I also remember “kumarika poojan,” which means basically worshipping the aspect of Goddess Durga in young (prepubescent) girls. One of my mother’s friends would invite my sisters and me and her little nieces. I am not sure if these customs are still prevalent in Maharashtra.

I was doing online research and came upon this webpage, , which described the folk music and dances pertaining to the Deccan region.

Since Navaratri always clashed with my mid- term exams I have absolutely no memories associated with it during my later school and college years. I do however remember my dear friend from architecture school who was a complete Dandiya Raas fiend. It didn’t matter to her that she had deadlines for assignments or even exams; she never missed going every night for Dandiya. Despite that she still managed to excel in school! Goddess Durga sure loved her a lot!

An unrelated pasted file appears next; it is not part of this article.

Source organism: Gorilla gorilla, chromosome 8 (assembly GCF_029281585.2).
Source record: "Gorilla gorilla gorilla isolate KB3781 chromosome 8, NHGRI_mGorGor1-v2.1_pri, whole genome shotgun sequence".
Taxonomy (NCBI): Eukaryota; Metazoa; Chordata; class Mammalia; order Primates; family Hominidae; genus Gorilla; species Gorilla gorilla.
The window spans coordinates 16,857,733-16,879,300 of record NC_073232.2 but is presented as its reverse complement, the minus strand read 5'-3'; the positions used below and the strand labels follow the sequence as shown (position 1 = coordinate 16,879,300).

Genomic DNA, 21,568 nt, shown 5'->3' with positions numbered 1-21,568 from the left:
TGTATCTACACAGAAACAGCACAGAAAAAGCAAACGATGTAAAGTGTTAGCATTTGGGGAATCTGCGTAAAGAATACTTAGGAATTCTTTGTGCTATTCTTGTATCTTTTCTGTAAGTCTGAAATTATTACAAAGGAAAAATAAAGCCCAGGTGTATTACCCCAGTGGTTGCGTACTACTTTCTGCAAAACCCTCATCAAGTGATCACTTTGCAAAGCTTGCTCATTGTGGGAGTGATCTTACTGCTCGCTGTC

Saturday is Ashtami (eight day of Navaratri), which is very special to me. My nephew, who is the apple of my eye, was born on that day thirteen years ago. As per the Hindu calendar he will be thirteen this Saturday. I am sure he reads my blog therefore here is wishing him a very Happy Birthday!

Tuesday, September 26, 2006

Biking along the D & R Canal

We started biking again after a long gap. This summer sucked weather wise and this year we could not bike as much as we have done in the past. Last weekend we set out with our bikes on the trails after lunch. Since we had eaten, we did not take anything to snack on (rather neither of us remembered to carry snacks). Fortunately we did not forget to take water and Gatorade! Anyway after about 10 miles we both started feeling hungry. The worse thing is that if you are hungry and there is nothing to munch on, you feel even hungrier. We were riding our bikes on the towpath along the Delaware and Raritan (D & R) canal. Usually we do carry sandwiches, smoothies and fruits and do not really notice the fact that there aren’t any places by the canal that one can go and snack like a small deli or a coffee place in the towns that we pass through. These are essentially suburban towns. We miss the ubiquitous chai wallah and vada pav wallah in Bombay. After this experience, I am certain that we will never forget to carry food with us! When we got back to our car we were so famished.